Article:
Dana Zartner specializes in international and comparative law, with a focus on environmental protections and human rights. Her primary interest lies in understanding how we can better implement positive international human rights laws and environmental protections at the domestic level. Using an interdisciplinary approach that considers both legal cultures and legal institutions within states, Professor Zartner’s first book Courts, Codes, and Custom: Legal Tradition and State Policy Toward International Human Rights and Environmental Law considers ten different countries across five different legal traditions (common law, civil law, Islamic law, East Asian law, and mixed traditions) to understand why some states are better at internalizing international law than others. She has also done work on the role of legal culture in shaping transitional justice in the aftermath of crises, and the institutional factors that best facilitate treaty compliance in the case of the Convention Against Torture.
Professor Zartner’s current research focuses on the environment and the relationship between a healthy environment and the achievement of other human rights. She is fascinated by the question of how we can use indigenous, religious, and cultural understandings of the natural world as important in its own right to overcome current ideas that nature is simply a commodity and create better law and policy that protects both the environment and human rights. She was very inspired by a trip to Cambodia this past summer and meeting a forest-saving monk who has created a community forest in the middle of massive deforestation and blesses trees to ensure they are protected. Her current book project considers the most effective legal arguments to protect nature and peoples’ rights to the natural world through domestic, regional, and international courts. Additionally, Professor Zartner is developing a new project on Corporate Social Responsibility. The realities of today’s world are that corporations are key actors at both the global and domestic levels. Creating better mechanisms to ensure corporations act as engaged global citizens is fundamental to ensuring the protections of human rights and environmental norms.
A proponent of the benefits of working through both local and global institutions, Professor Zartner has attended, as an NGO delegate, a number of United Nations meetings, including the Expert Mechanism on the Rights of Indigenous Peoples in Geneva in 2015 and the Committee on the Status of Women in New York in 2016. While the UN system has its problems and works slowly, she believes that the opportunities afforded global civil society in attending these meetings, having the opportunity to connect with other groups to share ideas and resources, and interact with State delegates, is a vitally important component of promoting and protecting human rights, environmental rights, and indigenous rights.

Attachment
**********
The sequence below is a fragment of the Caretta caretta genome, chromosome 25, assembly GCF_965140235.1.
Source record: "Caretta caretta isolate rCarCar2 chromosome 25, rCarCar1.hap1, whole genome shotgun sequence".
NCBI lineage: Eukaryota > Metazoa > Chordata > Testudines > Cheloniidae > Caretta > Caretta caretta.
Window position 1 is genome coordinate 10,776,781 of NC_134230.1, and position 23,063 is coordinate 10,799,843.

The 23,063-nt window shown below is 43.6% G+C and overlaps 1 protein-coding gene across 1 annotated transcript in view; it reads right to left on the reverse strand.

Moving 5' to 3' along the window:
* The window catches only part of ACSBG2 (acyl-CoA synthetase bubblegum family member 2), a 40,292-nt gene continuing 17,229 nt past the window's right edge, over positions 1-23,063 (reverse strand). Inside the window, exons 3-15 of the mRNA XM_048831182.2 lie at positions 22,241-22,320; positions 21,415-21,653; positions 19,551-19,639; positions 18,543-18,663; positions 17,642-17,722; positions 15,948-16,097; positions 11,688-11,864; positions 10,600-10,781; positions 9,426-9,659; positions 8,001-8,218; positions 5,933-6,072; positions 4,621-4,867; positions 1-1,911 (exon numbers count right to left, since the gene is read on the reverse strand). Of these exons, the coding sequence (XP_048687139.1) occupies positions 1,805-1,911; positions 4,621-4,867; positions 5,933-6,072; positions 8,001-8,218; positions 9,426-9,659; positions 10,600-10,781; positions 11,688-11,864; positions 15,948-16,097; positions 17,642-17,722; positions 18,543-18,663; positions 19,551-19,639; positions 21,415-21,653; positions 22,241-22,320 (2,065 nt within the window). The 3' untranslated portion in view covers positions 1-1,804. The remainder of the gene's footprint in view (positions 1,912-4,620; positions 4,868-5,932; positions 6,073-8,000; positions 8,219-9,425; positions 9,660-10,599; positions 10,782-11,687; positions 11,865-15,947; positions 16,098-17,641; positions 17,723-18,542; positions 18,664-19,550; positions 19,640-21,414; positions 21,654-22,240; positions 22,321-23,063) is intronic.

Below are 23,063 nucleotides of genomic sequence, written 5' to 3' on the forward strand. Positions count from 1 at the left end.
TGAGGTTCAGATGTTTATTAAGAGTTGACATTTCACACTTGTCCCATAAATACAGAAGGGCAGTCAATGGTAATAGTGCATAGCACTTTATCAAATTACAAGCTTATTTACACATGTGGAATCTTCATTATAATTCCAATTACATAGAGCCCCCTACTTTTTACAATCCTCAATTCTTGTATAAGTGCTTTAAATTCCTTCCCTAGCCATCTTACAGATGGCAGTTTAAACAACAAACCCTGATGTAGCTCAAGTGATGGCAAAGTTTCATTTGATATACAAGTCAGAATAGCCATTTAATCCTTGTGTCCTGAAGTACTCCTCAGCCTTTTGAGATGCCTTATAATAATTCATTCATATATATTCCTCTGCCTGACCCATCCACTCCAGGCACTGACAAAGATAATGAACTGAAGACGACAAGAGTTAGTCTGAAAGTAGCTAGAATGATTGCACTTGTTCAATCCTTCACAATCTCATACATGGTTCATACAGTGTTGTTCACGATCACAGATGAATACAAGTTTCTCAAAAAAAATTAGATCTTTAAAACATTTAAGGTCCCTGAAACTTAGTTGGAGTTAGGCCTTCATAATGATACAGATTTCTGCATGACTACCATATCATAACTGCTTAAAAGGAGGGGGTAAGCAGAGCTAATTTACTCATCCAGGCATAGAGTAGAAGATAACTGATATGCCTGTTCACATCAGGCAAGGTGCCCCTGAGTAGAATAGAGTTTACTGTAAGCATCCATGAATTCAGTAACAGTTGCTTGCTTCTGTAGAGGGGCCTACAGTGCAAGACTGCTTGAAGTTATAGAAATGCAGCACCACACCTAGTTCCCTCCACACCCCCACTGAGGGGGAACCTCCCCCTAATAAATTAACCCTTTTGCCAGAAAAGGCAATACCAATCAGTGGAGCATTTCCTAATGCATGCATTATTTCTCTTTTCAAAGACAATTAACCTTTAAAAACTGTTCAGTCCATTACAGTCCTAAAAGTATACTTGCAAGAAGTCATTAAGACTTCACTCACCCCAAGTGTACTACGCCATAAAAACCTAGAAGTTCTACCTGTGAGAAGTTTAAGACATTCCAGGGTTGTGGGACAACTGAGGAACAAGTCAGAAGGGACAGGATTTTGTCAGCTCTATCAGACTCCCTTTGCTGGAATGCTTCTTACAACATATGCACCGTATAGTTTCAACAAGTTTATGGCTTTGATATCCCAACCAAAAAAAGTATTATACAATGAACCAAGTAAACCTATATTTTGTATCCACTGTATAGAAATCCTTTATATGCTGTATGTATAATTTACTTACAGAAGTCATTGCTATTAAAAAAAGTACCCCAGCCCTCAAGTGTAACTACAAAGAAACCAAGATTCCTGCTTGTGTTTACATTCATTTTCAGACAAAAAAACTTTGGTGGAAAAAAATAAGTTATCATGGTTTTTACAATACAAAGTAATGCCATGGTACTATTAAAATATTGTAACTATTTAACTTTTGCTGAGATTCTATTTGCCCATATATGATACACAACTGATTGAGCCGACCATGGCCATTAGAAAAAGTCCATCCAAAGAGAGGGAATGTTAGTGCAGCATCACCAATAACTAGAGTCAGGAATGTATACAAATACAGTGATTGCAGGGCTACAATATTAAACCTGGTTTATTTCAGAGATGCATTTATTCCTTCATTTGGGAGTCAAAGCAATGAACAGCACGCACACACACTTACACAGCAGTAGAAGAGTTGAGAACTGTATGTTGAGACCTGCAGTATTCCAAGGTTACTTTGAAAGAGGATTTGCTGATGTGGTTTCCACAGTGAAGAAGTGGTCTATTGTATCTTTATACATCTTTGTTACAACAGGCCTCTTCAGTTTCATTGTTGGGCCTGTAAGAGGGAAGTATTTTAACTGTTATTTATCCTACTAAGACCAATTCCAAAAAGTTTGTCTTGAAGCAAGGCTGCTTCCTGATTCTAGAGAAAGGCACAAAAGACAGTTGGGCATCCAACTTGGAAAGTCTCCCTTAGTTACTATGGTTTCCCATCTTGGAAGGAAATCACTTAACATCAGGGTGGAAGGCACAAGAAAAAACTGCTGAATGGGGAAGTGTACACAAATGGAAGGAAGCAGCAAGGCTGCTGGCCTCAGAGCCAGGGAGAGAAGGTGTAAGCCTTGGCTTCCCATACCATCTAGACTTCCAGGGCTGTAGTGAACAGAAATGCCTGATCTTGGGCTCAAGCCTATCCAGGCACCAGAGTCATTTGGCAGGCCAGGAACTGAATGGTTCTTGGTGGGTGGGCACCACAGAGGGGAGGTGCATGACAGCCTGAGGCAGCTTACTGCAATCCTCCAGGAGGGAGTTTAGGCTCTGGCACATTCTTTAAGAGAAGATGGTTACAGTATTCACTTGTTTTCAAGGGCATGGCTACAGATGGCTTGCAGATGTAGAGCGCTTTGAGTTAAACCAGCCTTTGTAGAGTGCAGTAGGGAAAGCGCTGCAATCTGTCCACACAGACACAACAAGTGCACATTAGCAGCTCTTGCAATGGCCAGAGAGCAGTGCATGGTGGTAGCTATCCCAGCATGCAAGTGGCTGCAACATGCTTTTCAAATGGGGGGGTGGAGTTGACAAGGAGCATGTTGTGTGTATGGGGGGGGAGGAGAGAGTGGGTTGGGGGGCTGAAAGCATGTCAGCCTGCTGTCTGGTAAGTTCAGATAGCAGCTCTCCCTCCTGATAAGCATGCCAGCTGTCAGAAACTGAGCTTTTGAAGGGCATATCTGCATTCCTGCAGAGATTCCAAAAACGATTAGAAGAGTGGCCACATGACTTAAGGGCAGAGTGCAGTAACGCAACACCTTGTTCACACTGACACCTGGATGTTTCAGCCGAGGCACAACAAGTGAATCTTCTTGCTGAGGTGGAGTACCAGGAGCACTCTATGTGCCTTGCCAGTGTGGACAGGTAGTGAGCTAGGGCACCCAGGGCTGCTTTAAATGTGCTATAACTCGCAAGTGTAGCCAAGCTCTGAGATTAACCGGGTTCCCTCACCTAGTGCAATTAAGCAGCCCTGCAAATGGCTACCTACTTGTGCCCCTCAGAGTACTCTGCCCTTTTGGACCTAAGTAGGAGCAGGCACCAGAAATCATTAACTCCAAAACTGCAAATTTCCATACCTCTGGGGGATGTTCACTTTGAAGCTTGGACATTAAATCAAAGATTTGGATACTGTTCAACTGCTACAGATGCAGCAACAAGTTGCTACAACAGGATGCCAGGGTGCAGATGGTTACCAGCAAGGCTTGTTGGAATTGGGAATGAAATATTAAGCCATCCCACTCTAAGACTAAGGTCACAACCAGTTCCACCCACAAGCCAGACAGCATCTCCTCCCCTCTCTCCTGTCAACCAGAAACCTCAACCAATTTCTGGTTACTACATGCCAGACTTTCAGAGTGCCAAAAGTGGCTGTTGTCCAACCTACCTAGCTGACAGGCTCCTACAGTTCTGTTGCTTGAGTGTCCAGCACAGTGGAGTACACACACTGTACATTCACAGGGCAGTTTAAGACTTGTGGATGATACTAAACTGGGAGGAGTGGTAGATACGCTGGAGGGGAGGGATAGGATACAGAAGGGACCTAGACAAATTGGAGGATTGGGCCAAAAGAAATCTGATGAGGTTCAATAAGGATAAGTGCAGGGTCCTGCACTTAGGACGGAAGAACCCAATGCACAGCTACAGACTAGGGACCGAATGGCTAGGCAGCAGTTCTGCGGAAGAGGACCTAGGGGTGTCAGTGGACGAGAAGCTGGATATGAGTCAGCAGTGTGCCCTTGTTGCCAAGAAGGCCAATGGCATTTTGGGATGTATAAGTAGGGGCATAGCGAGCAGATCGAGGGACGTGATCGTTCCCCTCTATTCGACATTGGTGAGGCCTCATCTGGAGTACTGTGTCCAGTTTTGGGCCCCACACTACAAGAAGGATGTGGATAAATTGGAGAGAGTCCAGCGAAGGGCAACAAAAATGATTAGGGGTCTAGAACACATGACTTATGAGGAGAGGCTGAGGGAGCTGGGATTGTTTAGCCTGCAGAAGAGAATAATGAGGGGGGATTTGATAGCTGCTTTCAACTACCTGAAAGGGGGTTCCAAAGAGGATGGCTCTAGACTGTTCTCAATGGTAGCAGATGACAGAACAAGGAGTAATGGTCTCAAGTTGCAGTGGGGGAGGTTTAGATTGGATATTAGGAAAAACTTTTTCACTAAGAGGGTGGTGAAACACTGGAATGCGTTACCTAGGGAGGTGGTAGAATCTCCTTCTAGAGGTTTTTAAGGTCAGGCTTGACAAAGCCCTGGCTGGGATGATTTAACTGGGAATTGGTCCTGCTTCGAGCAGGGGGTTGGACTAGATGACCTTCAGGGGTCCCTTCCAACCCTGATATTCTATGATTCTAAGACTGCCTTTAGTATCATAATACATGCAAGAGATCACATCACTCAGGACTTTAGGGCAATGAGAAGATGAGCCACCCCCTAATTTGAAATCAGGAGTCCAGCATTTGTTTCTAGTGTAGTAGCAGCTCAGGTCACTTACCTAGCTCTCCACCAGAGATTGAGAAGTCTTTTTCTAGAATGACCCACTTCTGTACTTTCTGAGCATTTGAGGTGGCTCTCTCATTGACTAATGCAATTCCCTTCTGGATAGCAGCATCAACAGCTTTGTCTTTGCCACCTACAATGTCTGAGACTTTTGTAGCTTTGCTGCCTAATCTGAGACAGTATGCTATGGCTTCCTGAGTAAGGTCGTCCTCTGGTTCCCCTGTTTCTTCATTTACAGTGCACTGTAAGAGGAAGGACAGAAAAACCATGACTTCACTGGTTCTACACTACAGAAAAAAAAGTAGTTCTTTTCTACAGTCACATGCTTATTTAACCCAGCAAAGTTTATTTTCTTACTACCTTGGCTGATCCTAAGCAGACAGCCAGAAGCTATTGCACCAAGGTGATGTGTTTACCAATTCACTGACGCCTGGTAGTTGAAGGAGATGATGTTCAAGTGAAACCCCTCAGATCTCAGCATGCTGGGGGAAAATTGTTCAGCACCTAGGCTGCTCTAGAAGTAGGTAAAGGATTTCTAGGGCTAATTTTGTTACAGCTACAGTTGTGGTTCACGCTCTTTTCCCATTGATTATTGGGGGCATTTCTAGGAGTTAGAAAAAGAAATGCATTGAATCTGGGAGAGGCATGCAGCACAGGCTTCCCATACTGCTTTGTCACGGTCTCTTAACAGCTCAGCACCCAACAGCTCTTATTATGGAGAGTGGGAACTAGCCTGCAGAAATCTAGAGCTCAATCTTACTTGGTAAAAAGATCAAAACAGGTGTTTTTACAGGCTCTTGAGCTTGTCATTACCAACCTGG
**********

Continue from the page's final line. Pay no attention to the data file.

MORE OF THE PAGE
- Chair, International Studies Department
- Advisory Board Member, Environmental Studies
- Advisory Board Member, McCarthy Center Steering Committee
- Nominator, Goldman Environmental Prize
- PhD, Political Science, University of California, Davis
- JD, Concentration in International Law, Boston University
- BA, International Relations, Hamline University
- Development and protection of nature and the environment through law and policy
- The relationship between international law and domestic law
- The role of culture in the development and understanding of law and politics
- The relationship between human rights and the environment
- The role of the judiciary in developing international human rights and environmental law
Zartner, D. Courts, Codes and Custom: Legal Tradition and State Policy toward International Human Rights and Environmental Law. (2014). Oxford, UK: Oxford University Press.
Zartner, D. "The (Un)common Law: Internalization of International Law and the Diverging Policies of the U.S. and Australia Towards International Human Rights Law.” (2013). International Political Science Review, 34(4), 411-426.
Zartner, D. "The Culture of Law: Understanding the Influence of Legal Tradition on Transitional Justice in Post-Conflict Societies." (2012). Indiana International & Comparative Law Review, 2(22).
Zartner, D. & Ramos, R. "Human Rights as Reputation Builder: Compliance with the Convention Against Torture." (2011). Human Rights Review, 12(1), 71-92.
Zartner, D. "Can International Law Survive the 21st Century? Yes, with Patience, Persistence, and a Peek at the Past San Diego." (2007). International Law Journal, 8.
Zartner, D. "Thought versus Action: An Historical Analysis of Legal Traditions to Explain French and American Approaches to International Law." (2006). Maine Law Review: Symposium Issue on French and American Perspectives on International Law.
Zartner, D. "Stemming the Flow of Environmental Displacement: Creating a Convention to Protect Persons and Preserve the Environment." (2001). Colorado Journal of International Environmental Law and Policy.